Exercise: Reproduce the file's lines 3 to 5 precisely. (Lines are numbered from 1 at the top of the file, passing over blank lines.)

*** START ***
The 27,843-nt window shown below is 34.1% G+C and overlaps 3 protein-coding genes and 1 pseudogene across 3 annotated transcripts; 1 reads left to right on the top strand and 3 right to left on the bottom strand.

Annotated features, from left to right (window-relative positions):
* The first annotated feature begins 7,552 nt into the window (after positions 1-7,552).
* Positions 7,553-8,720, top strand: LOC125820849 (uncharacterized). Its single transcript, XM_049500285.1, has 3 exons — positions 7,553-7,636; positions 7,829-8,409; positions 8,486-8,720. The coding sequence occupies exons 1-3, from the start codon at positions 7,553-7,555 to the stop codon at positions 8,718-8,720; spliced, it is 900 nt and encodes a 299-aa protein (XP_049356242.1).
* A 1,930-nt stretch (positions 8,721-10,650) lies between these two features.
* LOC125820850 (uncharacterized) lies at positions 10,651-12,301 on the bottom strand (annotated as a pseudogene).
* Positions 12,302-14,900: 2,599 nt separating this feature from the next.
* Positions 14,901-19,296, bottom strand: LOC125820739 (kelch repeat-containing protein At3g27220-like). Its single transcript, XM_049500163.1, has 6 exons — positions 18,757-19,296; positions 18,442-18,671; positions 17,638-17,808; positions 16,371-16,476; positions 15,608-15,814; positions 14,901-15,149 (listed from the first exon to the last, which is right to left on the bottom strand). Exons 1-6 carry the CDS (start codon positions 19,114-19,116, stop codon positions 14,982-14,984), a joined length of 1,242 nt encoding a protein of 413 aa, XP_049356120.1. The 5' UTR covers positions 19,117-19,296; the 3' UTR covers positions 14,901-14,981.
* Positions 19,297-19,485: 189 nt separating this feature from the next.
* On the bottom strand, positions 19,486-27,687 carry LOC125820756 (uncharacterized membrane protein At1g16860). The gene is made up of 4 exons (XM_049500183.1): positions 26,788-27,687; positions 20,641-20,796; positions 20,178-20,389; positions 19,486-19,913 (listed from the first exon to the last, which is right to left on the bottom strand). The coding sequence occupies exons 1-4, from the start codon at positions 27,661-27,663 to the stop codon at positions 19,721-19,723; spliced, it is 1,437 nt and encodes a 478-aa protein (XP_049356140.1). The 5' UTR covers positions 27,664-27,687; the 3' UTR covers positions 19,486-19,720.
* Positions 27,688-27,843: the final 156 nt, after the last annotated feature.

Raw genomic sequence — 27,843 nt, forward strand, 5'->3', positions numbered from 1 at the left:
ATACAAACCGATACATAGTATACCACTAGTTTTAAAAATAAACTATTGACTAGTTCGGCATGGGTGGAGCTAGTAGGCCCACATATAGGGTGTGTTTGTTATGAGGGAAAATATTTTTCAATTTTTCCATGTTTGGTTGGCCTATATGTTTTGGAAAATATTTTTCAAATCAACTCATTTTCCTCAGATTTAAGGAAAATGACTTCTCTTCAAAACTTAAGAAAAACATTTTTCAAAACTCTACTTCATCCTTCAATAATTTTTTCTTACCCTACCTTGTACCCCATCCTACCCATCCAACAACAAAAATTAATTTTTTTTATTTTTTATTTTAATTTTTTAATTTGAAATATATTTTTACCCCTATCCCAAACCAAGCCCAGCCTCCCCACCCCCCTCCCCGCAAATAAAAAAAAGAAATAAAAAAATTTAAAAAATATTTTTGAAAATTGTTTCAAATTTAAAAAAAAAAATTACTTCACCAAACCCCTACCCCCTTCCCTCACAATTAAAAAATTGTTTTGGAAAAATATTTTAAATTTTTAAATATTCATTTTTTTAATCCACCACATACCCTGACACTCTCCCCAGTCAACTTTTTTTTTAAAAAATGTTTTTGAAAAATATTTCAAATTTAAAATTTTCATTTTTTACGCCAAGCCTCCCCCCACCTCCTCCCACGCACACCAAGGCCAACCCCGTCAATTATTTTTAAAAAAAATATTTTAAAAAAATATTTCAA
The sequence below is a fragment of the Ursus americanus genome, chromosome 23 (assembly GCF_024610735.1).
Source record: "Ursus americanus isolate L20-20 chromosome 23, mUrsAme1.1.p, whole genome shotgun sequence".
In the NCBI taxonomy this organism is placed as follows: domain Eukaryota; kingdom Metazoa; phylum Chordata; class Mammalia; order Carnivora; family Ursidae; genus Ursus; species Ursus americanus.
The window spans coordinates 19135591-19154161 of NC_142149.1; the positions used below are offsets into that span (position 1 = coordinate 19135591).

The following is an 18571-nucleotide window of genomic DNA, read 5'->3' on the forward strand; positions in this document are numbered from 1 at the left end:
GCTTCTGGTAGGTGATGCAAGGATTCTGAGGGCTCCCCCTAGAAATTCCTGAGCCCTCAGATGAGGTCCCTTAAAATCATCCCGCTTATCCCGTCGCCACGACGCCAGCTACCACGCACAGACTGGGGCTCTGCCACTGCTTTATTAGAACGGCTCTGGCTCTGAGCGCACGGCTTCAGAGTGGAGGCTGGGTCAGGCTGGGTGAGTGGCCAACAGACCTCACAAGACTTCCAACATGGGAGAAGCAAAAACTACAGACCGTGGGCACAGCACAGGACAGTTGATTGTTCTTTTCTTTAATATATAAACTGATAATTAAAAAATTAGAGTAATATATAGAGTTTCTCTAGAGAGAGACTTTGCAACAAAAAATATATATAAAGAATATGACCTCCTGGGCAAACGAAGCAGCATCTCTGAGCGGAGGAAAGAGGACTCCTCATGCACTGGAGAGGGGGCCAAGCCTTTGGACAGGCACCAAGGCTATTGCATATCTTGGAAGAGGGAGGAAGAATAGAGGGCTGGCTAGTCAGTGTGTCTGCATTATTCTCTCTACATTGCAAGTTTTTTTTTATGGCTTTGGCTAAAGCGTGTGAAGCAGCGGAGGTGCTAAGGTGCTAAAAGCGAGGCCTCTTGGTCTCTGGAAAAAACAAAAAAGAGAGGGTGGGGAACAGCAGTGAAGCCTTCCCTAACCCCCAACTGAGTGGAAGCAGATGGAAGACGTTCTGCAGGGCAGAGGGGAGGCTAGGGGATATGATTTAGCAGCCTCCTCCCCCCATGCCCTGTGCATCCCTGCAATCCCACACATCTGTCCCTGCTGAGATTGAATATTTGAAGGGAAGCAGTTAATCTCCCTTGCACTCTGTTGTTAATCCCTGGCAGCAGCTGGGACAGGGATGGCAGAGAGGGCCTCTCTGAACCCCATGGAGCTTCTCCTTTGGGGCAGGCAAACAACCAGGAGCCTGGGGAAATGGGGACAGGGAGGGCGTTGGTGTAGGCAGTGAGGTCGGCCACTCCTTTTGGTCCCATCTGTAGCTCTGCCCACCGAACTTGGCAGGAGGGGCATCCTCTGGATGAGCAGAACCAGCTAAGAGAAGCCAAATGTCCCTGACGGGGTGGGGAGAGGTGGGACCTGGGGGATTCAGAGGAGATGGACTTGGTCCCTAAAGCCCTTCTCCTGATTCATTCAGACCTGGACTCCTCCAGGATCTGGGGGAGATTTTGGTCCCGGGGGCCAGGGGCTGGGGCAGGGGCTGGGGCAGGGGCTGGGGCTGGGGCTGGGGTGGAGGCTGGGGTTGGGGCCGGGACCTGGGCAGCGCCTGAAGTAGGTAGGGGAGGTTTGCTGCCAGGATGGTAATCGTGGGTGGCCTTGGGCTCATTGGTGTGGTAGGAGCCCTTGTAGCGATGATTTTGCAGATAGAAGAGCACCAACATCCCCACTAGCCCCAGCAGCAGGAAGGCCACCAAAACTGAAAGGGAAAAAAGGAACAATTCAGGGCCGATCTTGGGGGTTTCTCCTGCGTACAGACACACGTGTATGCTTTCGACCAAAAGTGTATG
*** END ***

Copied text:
* The first annotated feature begins 7,552 nt into the window (after positions 1-7,552).
* Positions 7,553-8,720, top strand: LOC125820849 (uncharacterized). Its single transcript, XM_049500285.1, has 3 exons — positions 7,553-7,636; positions 7,829-8,409; positions 8,486-8,720. The coding sequence occupies exons 1-3, from the start codon at positions 7,553-7,555 to the stop codon at positions 8,718-8,720; spliced, it is 900 nt and encodes a 299-aa protein (XP_049356242.1).
* A 1,930-nt stretch (positions 8,721-10,650) lies between these two features.